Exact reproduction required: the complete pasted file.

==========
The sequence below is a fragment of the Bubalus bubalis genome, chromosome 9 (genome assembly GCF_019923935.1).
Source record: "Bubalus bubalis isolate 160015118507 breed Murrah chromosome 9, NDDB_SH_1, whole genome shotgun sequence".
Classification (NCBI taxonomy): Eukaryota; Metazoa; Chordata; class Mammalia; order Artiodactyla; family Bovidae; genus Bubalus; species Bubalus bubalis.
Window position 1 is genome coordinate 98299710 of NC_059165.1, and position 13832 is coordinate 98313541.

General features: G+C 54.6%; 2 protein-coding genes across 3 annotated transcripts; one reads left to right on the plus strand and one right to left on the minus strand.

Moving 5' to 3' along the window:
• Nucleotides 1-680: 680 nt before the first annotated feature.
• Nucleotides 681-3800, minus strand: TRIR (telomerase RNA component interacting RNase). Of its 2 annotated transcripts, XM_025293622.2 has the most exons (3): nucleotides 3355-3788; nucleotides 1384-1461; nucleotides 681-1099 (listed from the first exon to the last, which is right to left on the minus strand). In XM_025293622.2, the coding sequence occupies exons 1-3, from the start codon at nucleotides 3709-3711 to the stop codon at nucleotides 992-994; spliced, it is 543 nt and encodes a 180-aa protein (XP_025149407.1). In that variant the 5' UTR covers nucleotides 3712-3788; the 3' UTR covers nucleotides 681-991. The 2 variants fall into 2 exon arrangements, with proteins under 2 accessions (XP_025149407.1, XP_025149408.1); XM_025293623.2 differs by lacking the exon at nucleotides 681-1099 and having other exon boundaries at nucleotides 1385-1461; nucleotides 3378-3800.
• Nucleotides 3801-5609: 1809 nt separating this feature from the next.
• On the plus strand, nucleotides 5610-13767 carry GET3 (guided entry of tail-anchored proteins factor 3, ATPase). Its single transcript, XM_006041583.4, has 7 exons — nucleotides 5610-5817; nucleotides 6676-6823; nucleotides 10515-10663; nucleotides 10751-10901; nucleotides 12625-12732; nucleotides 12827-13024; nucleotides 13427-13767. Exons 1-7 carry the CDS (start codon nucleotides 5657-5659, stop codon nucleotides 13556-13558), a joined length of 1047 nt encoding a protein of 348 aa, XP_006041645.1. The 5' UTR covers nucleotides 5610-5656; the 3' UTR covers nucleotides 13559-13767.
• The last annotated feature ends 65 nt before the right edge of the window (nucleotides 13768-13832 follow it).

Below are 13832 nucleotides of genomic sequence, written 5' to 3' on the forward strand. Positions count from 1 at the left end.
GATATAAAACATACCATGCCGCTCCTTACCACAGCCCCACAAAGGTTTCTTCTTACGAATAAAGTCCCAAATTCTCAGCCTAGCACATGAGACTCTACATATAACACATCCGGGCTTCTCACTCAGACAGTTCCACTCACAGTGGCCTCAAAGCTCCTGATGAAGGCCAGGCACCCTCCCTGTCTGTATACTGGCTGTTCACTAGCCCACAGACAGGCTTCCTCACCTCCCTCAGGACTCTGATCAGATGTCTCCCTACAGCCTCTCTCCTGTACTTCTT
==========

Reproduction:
The sequence below is a fragment of the Bubalus bubalis genome, chromosome 9 (genome assembly GCF_019923935.1).
Source record: "Bubalus bubalis isolate 160015118507 breed Murrah chromosome 9, NDDB_SH_1, whole genome shotgun sequence".
Classification (NCBI taxonomy): Eukaryota; Metazoa; Chordata; class Mammalia; order Artiodactyla; family Bovidae; genus Bubalus; species Bubalus bubalis.
Window position 1 is genome coordinate 98299710 of NC_059165.1, and position 13832 is coordinate 98313541.

General features: G+C 54.6%; 2 protein-coding genes across 3 annotated transcripts; one reads left to right on the plus strand and one right to left on the minus strand.

Moving 5' to 3' along the window:
• Nucleotides 1-680: 680 nt before the first annotated feature.
• Nucleotides 681-3800, minus strand: TRIR (telomerase RNA component interacting RNase). Of its 2 annotated transcripts, XM_025293622.2 has the most exons (3): nucleotides 3355-3788; nucleotides 1384-1461; nucleotides 681-1099 (listed from the first exon to the last, which is right to left on the minus strand). In XM_025293622.2, the coding sequence occupies exons 1-3, from the start codon at nucleotides 3709-3711 to the stop codon at nucleotides 992-994; spliced, it is 543 nt and encodes a 180-aa protein (XP_025149407.1). In that variant the 5' UTR covers nucleotides 3712-3788; the 3' UTR covers nucleotides 681-991. The 2 variants fall into 2 exon arrangements, with proteins under 2 accessions (XP_025149407.1, XP_025149408.1); XM_025293623.2 differs by lacking the exon at nucleotides 681-1099 and having other exon boundaries at nucleotides 1385-1461; nucleotides 3378-3800.
• Nucleotides 3801-5609: 1809 nt separating this feature from the next.
• On the plus strand, nucleotides 5610-13767 carry GET3 (guided entry of tail-anchored proteins factor 3, ATPase). Its single transcript, XM_006041583.4, has 7 exons — nucleotides 5610-5817; nucleotides 6676-6823; nucleotides 10515-10663; nucleotides 10751-10901; nucleotides 12625-12732; nucleotides 12827-13024; nucleotides 13427-13767. Exons 1-7 carry the CDS (start codon nucleotides 5657-5659, stop codon nucleotides 13556-13558), a joined length of 1047 nt encoding a protein of 348 aa, XP_006041645.1. The 5' UTR covers nucleotides 5610-5656; the 3' UTR covers nucleotides 13559-13767.
• The last annotated feature ends 65 nt before the right edge of the window (nucleotides 13768-13832 follow it).

Below are 13832 nucleotides of genomic sequence, written 5' to 3' on the forward strand. Positions count from 1 at the left end.
GATATAAAACATACCATGCCGCTCCTTACCACAGCCCCACAAAGGTTTCTTCTTACGAATAAAGTCCCAAATTCTCAGCCTAGCACATGAGACTCTACATATAACACATCCGGGCTTCTCACTCAGACAGTTCCACTCACAGTGGCCTCAAAGCTCCTGATGAAGGCCAGGCACCCTCCCTGTCTGTATACTGGCTGTTCACTAGCCCACAGACAGGCTTCCTCACCTCCCTCAGGACTCTGATCAGATGTCTCCCTACAGCCTCTCTCCTGTACTTCTT